I made it over Hope and down to the Hopeless aid station where it's impossible to feel bad. The Hopeless aid station is a surreal, fairy-tale place.

The volunteers are so happy and enthusiastic to help. Tim and I spent a fairly long time here stretching and getting in much needed fuel. The Ramen soup was so good and the feel of the place made me want to stay and just hang out. We started down very slowly. I was hobbling along and at times Tim was walking as fast as I was running. Every single step shot pain through my quads and hips... EVERY step. People were blowing by us like we were standing still. Down Hope in to Twin lakes...

 Twin Lakes Mile 60
 We got word that Troy had put 24:00 in to me over just 10 miles of Hope Pass. Ouch. 24:00 isn't a huge amount of time with 40 miles remaining, but this was Troy Howard. It was very difficult to stay positive about winning Leadman, and to be honest I was very happy for Troy. The guy didn't just half-ass Leadman and he's a crazy solid athlete. If I lost then I wanted to lose to someone that I respect tremendously.
 As we headed out of Twin Lakes Tim suggested we sprint up the ridiculous 40% grade to "make it look good". Laughter was my response as he choked down ate his cheese and ham wrap. A few minutes later he would be flicking cheese in to the forest wondering why he even tried to eat it. We hiked much of the climb out of Twin Lakes as I pounded fuel and tried to consider what I could take back from Troy on the flats. My legs never really felt good, but they stopped feeling horrible and we started to roll for the next ~10 miles. Long stretches of 7:30 miles with tons of positive talk and thoughts. Things started to snowball as I finally realized that my legs were manageable, very painful but I could deal with it and my mental state started to come back. Tim would check his GPS and tell me that we were putting 1 minute a mile in to everyone on course right now, maybe more. At times we were running quite fast. I was anxious for a time split and I wouldn't get a good one until Fish Hatchery so I pushed as hard as I could.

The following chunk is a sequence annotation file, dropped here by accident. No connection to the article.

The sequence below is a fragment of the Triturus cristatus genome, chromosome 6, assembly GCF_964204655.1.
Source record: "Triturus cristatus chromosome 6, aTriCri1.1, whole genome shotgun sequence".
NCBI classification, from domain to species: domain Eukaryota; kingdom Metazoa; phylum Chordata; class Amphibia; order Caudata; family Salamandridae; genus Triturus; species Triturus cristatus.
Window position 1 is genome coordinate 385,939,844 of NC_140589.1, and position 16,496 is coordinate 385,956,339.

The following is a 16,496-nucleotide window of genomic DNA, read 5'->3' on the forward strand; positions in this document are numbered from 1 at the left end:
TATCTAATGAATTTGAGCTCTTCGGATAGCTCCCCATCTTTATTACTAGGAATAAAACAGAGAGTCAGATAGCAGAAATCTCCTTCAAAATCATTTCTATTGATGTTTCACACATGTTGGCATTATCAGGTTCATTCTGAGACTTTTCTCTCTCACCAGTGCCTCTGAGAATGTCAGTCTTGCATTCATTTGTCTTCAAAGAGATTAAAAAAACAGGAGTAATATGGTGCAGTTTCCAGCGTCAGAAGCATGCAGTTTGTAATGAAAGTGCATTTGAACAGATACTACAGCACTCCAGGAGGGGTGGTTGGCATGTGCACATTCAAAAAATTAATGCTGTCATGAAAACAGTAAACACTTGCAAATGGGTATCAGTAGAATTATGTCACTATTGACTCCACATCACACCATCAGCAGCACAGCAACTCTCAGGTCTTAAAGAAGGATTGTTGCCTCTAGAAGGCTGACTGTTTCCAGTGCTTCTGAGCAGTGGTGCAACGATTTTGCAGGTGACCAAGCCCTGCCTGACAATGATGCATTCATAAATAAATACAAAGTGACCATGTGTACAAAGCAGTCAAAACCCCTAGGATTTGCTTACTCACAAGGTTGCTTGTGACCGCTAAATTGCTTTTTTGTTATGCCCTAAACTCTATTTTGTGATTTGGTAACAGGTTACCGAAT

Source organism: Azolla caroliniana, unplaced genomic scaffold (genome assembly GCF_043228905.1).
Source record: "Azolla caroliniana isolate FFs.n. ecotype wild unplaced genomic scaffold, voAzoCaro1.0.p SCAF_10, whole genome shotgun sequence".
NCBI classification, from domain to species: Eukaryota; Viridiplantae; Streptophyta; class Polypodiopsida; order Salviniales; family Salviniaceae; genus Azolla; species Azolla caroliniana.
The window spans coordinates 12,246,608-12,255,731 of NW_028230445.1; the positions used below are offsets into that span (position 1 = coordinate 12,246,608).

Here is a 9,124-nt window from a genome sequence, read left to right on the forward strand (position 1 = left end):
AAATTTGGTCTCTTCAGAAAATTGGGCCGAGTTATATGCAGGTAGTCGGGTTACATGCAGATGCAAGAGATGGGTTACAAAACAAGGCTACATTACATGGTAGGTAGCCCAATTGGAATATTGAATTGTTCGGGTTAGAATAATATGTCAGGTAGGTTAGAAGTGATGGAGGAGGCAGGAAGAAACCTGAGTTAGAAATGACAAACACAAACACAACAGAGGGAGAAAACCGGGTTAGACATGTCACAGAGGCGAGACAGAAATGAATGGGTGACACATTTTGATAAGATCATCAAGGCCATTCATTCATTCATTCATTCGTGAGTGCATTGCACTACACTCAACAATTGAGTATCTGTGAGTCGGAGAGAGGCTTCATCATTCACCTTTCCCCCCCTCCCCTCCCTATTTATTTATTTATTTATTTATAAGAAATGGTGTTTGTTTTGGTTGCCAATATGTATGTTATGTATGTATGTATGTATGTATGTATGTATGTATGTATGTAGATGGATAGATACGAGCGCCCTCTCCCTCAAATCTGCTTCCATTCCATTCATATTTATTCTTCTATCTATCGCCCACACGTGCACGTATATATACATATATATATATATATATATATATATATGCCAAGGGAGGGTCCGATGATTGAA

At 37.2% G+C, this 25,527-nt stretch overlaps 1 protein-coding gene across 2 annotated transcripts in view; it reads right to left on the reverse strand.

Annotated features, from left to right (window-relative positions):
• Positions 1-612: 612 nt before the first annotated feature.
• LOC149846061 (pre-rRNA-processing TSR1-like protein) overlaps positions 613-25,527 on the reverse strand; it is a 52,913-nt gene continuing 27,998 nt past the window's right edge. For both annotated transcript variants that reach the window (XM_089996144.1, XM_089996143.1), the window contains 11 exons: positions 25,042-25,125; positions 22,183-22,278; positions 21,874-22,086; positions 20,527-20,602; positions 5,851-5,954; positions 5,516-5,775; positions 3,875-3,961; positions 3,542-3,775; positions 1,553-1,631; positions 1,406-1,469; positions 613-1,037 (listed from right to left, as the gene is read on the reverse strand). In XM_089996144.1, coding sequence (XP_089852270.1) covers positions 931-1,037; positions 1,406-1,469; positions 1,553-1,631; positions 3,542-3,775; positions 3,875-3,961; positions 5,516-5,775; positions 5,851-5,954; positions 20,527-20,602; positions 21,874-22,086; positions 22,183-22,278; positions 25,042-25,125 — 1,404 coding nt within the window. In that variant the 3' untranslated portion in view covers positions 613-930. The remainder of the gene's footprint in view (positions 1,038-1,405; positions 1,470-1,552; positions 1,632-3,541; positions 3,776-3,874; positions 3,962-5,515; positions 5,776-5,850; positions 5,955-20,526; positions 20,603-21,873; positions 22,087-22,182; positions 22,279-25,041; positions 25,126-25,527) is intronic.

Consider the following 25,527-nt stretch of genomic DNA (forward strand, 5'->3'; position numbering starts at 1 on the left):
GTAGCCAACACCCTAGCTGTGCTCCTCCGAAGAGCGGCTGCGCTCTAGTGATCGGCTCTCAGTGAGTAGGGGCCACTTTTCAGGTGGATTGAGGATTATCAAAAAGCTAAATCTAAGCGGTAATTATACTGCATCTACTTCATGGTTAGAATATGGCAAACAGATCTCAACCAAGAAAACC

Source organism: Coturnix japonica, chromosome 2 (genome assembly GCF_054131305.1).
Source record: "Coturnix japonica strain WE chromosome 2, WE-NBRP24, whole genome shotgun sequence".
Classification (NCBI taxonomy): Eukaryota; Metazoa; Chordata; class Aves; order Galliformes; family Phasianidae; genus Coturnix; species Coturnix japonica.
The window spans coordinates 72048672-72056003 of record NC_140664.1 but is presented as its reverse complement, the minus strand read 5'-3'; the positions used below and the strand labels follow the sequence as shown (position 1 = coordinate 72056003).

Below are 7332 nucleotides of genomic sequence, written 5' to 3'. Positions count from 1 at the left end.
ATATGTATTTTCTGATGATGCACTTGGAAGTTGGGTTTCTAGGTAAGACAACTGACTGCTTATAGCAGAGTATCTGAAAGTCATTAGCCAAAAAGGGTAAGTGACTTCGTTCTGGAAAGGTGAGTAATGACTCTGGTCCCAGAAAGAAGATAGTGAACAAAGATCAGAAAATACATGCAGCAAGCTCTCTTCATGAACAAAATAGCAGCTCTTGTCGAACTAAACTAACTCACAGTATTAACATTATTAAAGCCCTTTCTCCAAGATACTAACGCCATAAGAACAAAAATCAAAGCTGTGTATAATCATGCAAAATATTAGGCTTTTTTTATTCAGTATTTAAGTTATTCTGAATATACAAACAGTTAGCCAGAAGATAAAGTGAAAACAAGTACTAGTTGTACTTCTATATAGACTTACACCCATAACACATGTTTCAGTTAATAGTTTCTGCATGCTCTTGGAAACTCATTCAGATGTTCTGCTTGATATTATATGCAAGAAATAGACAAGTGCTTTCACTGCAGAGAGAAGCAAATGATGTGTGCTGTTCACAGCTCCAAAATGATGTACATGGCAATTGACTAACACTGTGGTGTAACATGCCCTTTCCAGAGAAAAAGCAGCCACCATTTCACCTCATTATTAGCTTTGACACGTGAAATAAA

Fish Hatchery Mile 77:

Sir Howard... bad-ass.